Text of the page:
By  on November 7, 2007

As Polo Ralph Lauren posted a decline in second-quarter profits, which were impacted by acquisition costs, the company lowered its full-year earnings-per-share estimate on weak economic prospects in the U.S. market.

For the quarter ended Sept. 29, the company’s net income dropped 16 percent to $115 million, or $1.09 a share, from $137 million, or $1.28 a share, as sales soared 11 percent to $1.3 billion. The bottom line was impacted by recent acquisitions, which included a subbrand in Japan, as well as a “non-cash amortization of $20 million.” The second quarter EPS was ahead of Wall Street analyst estimates by 6 cents.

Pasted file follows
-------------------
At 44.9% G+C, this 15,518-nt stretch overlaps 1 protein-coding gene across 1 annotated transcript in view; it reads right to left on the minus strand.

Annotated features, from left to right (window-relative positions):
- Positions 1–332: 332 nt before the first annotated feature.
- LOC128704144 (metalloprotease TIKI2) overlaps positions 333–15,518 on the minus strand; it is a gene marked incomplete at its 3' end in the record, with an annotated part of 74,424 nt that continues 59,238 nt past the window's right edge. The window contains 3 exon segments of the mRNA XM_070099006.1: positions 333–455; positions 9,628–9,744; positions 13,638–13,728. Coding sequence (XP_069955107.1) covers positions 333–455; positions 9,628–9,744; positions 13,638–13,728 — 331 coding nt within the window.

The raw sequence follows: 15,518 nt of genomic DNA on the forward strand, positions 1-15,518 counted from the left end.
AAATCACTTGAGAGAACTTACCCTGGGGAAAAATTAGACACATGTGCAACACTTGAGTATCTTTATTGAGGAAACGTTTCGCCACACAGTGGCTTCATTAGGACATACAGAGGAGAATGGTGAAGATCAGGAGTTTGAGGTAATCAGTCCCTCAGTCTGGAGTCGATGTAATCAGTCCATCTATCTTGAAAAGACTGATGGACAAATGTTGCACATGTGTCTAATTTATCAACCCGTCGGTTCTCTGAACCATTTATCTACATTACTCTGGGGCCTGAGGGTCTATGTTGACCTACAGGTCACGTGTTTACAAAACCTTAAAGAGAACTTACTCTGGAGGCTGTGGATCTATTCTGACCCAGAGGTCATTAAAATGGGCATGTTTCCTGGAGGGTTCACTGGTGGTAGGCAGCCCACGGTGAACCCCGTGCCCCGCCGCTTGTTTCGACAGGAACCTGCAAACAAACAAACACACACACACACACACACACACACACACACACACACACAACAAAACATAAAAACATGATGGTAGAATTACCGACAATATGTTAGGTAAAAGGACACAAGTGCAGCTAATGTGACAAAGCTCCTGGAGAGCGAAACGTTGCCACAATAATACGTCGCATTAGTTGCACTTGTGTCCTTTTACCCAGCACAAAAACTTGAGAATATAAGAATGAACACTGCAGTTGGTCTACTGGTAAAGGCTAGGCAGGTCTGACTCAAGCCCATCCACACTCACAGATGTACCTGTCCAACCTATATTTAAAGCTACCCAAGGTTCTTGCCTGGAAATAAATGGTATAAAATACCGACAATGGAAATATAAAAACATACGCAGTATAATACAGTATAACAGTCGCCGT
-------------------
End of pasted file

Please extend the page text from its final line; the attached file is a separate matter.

Polo dropped its full-year EPS forecast to a range of $3.50 to $3.60 from a prior range of $3.64 to $3.74. “Given the current macroeconomic challenges in the U.S., the company thought is was prudent to recalibrate expectations for the back half of this fiscal year with a more cautious view on sales and margins for its domestic operations,” the company said in a statement.

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